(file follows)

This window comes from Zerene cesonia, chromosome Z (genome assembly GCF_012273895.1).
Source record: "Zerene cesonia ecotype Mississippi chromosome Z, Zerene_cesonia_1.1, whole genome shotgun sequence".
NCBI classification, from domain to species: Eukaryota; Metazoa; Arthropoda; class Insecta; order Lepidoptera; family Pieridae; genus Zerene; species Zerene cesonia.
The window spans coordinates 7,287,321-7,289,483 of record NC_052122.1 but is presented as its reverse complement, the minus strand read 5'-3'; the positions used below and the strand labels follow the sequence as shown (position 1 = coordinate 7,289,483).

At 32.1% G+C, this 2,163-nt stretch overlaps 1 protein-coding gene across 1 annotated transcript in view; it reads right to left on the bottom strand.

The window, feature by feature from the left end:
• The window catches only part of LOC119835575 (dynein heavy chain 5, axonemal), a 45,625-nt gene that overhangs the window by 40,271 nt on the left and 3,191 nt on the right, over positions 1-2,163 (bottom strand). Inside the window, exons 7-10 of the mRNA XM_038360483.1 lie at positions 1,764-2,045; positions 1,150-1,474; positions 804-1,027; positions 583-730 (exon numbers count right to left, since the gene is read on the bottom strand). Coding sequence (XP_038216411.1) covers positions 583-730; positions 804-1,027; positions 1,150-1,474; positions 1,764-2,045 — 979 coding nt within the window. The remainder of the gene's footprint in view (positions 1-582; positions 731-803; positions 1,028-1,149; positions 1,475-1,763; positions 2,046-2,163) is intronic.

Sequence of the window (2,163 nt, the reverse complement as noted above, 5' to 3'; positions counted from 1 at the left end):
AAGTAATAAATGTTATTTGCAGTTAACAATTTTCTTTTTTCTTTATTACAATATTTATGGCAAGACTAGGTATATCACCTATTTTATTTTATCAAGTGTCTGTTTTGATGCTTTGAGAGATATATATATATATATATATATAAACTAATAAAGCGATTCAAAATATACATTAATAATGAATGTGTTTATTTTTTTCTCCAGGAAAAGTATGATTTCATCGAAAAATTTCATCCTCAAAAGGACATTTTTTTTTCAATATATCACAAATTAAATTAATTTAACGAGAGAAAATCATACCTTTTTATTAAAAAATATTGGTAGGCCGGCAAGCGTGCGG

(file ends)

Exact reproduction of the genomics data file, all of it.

This window comes from Zerene cesonia, chromosome Z (genome assembly GCF_012273895.1).
Source record: "Zerene cesonia ecotype Mississippi chromosome Z, Zerene_cesonia_1.1, whole genome shotgun sequence".
NCBI classification, from domain to species: Eukaryota; Metazoa; Arthropoda; class Insecta; order Lepidoptera; family Pieridae; genus Zerene; species Zerene cesonia.
The window spans coordinates 7,287,321-7,289,483 of record NC_052122.1 but is presented as its reverse complement, the minus strand read 5'-3'; the positions used below and the strand labels follow the sequence as shown (position 1 = coordinate 7,289,483).

At 32.1% G+C, this 2,163-nt stretch overlaps 1 protein-coding gene across 1 annotated transcript in view; it reads right to left on the bottom strand.

The window, feature by feature from the left end:
• The window catches only part of LOC119835575 (dynein heavy chain 5, axonemal), a 45,625-nt gene that overhangs the window by 40,271 nt on the left and 3,191 nt on the right, over positions 1-2,163 (bottom strand). Inside the window, exons 7-10 of the mRNA XM_038360483.1 lie at positions 1,764-2,045; positions 1,150-1,474; positions 804-1,027; positions 583-730 (exon numbers count right to left, since the gene is read on the bottom strand). Coding sequence (XP_038216411.1) covers positions 583-730; positions 804-1,027; positions 1,150-1,474; positions 1,764-2,045 — 979 coding nt within the window. The remainder of the gene's footprint in view (positions 1-582; positions 731-803; positions 1,028-1,149; positions 1,475-1,763; positions 2,046-2,163) is intronic.

Sequence of the window (2,163 nt, the reverse complement as noted above, 5' to 3'; positions counted from 1 at the left end):
AAGTAATAAATGTTATTTGCAGTTAACAATTTTCTTTTTTCTTTATTACAATATTTATGGCAAGACTAGGTATATCACCTATTTTATTTTATCAAGTGTCTGTTTTGATGCTTTGAGAGATATATATATATATATATATATAAACTAATAAAGCGATTCAAAATATACATTAATAATGAATGTGTTTATTTTTTTCTCCAGGAAAAGTATGATTTCATCGAAAAATTTCATCCTCAAAAGGACATTTTTTTTTCAATATATCACAAATTAAATTAATTTAACGAGAGAAAATCATACCTTTTTATTAAAAAATATTGGTAGGCCGGCAAGCGTGCGG